CoinFxIndex review – 5 things you should know about

CoinFxIndex review – 5 things you should know about

Beware! CoinFxIndex is an offshore broker! Your investment may be at risk.



Don’t put all your eggs in one basket. Open trading accounts with at least two brokers.


We are reviewing CoinFxIndex, a shady offshore broker presenting itself as the largest financial market, whatever this should mean. Otherwise, their conduct is questionable because they certainly do not act as a trustworthy business. In fact, the people standing behind this entity are proven fraudsters, so we can reasonably consider CoinFxIndex a scam. Find out who they are in the full CoinFxIndex review.


CoinFxIndex is a brand name of ROI STOCK LIMITED, a St. Vincent and the Grenadines company. Their registration itself is a problem because the Caribbean island’s regulator doesn’t license or in any way control the brokers legally operating from there. In fact, scammers and dodgy companies are overcrowding SVG precisely because of the regulation deficit.

CoinFxIndex is a fine example of what we just said- ROI STOCK LIMITED is an exposed scam that various European regulators blacklisted. Your funds are in danger if you deposit with them. For more details, see the Austrian financial authority warning at the end of this section. 

Avoid CoinFxIndex and check the high-rated EU brokers and British brokers if you are interested in trading and investing. Europe is one of the few places where deposit insurance funds protect traders and investors in case of insolvency or fraud. For example, CySEC brokers’ clients can claim up to 20 000 EUR in compensation, while the British guarantees are up to 85 000 GBP per person. Europe offers high-grade security, so you can safely trade with the regulated FX companies operating there.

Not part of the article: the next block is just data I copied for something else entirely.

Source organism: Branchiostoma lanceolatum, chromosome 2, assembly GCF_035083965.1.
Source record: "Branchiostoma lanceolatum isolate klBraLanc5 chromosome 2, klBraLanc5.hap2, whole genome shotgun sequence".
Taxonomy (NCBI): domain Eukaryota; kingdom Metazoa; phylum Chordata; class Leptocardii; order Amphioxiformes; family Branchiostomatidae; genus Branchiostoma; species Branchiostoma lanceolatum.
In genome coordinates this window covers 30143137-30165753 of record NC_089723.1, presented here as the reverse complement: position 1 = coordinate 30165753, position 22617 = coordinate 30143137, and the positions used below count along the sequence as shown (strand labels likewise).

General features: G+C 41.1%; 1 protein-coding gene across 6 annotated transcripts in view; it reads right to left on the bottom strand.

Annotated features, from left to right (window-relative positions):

We can’t verify that CoinFxIndex offers any trading software whatsoever. That’s because it’s impossible to access the client area unless you submit a copy of your ID card or Passport. Well, we uploaded fraudulent documents, but the verification process is rather long, and we couldn’t get to the Dashboard at all. Moreover, there is nothing about platforms or trading conditions on the website, and we can’t discuss spreads or leverage levels.

As explained, this scam doesn’t have a platform, so see some licensed MetaTrader4 brokers and MetaTrader5 brokers. We recommend these because MetaTrader is stable software featuring advanced trading tools such as Expert Advisors, Algo Trading and various complex indicators. The platform also has a marketplace with more than 10 000 apps you can use in your strategy. 

However, we’ll shortly discuss leverage and its regulation because that’s a powerful financial tool, which is very risky indeed. Ratio such as 1:500 significantly enhance profit potential, but it could inflict heavy losses if not properly used. As a matter of fact, leverage is so risky that many financial authorities imposed customer protection regulations to restrict its usage. 

So, EU, British and Australian brokers are limited to 1:30, while the Canadian brokers and the US brokers are not allowed to provide more than 1:50. Most of the brokers offering higher levels such as 1:100 and above are poorly regulated offshore businesses, so be cautious. 


CoinFxIndex is so secretive that we couldn’t actually find much information about the provisions of their services. There is no information about minimum deposit/withdrawal requirements. The funding/withdrawal methods are supposedly Credit/Debit cards and Wire Transfers. From both, the bank card depositing is considered safer because card issuers such as Visa and MasterCard grant chargeback rights and customers can theoretically get their money back within an extended period of time.